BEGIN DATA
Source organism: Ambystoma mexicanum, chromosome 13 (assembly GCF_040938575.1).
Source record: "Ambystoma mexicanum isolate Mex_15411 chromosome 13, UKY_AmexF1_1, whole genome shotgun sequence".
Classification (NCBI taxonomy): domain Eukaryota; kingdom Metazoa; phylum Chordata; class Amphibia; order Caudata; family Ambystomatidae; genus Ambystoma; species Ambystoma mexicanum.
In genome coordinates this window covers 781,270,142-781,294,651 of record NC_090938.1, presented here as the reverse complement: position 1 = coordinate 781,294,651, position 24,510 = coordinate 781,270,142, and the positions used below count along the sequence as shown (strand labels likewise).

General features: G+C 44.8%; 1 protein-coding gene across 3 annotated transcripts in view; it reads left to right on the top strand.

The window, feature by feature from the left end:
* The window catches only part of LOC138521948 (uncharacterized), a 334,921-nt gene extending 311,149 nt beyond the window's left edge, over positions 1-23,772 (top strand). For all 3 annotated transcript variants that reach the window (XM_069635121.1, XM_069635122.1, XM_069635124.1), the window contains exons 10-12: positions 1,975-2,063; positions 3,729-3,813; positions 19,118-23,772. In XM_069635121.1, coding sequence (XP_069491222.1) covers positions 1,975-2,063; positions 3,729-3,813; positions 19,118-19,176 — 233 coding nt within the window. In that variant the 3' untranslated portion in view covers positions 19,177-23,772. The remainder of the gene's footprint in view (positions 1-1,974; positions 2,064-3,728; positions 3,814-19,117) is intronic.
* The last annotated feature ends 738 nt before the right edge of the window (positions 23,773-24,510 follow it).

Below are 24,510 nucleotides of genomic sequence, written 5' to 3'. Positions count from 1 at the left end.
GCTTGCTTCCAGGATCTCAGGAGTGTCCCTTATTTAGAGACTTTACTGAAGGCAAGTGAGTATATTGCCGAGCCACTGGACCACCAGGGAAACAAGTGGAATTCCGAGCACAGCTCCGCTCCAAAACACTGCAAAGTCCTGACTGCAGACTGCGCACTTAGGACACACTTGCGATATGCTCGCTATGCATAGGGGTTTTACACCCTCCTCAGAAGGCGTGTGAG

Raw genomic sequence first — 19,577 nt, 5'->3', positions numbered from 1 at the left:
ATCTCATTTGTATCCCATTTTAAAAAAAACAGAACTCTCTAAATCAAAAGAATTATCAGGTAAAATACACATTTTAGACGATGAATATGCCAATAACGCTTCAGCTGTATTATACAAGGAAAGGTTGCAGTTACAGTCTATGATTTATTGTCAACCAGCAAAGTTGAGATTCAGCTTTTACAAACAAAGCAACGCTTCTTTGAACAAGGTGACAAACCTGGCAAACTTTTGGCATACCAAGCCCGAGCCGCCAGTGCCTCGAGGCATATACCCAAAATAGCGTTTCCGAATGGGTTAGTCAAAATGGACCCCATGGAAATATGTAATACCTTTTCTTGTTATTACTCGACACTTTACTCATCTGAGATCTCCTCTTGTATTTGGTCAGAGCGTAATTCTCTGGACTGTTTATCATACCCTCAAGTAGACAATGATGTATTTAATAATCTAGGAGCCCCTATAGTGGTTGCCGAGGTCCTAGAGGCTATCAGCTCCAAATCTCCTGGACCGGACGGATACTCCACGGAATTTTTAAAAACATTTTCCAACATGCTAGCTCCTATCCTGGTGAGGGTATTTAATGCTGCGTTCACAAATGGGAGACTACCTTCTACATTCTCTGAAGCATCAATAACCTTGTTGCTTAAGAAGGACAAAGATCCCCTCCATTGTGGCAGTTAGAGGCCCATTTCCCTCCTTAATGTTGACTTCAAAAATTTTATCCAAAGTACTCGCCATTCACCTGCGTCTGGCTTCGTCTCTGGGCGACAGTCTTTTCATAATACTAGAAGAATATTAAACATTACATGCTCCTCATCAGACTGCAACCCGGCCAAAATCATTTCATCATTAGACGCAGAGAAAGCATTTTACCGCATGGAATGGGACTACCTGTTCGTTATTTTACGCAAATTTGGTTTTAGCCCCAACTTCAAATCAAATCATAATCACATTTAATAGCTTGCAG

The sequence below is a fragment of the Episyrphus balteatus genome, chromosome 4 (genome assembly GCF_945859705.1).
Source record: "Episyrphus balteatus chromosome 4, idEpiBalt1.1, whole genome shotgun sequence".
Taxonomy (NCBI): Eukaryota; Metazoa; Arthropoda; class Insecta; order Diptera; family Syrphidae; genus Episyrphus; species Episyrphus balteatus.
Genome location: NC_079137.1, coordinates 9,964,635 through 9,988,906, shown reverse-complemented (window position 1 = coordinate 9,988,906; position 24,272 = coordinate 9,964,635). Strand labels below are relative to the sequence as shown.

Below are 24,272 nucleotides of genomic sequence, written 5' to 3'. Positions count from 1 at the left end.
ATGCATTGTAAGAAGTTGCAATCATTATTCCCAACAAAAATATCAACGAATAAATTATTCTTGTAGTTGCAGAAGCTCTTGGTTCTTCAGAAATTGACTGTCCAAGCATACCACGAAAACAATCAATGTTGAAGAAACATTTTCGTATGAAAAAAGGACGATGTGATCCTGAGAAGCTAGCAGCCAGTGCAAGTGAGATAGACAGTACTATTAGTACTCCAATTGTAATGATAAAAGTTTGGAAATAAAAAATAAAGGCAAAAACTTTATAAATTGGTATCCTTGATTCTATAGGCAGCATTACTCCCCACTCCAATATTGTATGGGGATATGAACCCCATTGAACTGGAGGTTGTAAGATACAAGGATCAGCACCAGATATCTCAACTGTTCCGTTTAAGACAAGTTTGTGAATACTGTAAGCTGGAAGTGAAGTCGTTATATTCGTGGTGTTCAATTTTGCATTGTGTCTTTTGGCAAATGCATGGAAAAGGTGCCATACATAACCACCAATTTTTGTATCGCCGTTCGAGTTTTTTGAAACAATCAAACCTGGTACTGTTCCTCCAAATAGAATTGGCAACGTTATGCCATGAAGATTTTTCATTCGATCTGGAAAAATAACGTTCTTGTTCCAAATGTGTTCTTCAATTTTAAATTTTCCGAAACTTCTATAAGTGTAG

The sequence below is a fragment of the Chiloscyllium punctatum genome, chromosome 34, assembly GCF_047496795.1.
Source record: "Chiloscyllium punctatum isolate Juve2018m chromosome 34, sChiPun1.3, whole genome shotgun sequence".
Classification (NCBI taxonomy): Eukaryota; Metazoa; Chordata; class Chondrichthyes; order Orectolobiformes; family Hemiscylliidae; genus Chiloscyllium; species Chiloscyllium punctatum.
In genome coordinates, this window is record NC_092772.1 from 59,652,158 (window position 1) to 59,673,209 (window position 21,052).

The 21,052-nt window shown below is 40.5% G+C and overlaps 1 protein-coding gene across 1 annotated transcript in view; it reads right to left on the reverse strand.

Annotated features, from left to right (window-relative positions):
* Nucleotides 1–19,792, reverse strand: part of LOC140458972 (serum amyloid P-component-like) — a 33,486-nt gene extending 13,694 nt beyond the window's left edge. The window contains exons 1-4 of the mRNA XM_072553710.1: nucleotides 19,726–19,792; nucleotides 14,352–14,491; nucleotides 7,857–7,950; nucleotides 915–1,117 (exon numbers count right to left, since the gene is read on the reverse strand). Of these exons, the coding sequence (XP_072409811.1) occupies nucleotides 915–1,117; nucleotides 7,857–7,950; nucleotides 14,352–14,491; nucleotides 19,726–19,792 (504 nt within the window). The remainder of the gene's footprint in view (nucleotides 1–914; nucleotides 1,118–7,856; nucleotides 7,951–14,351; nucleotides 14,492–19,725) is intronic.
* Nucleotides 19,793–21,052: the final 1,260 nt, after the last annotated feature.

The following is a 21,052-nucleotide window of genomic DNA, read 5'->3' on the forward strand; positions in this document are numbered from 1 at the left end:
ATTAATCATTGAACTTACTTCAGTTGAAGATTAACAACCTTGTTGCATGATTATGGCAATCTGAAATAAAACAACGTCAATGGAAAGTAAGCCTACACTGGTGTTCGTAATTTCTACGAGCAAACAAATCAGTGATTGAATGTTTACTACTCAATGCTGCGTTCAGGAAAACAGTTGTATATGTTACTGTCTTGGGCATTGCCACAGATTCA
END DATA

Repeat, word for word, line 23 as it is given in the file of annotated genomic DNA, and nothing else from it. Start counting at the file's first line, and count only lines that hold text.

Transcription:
The 21,052-nt window shown below is 40.5% G+C and overlaps 1 protein-coding gene across 1 annotated transcript in view; it reads right to left on the reverse strand.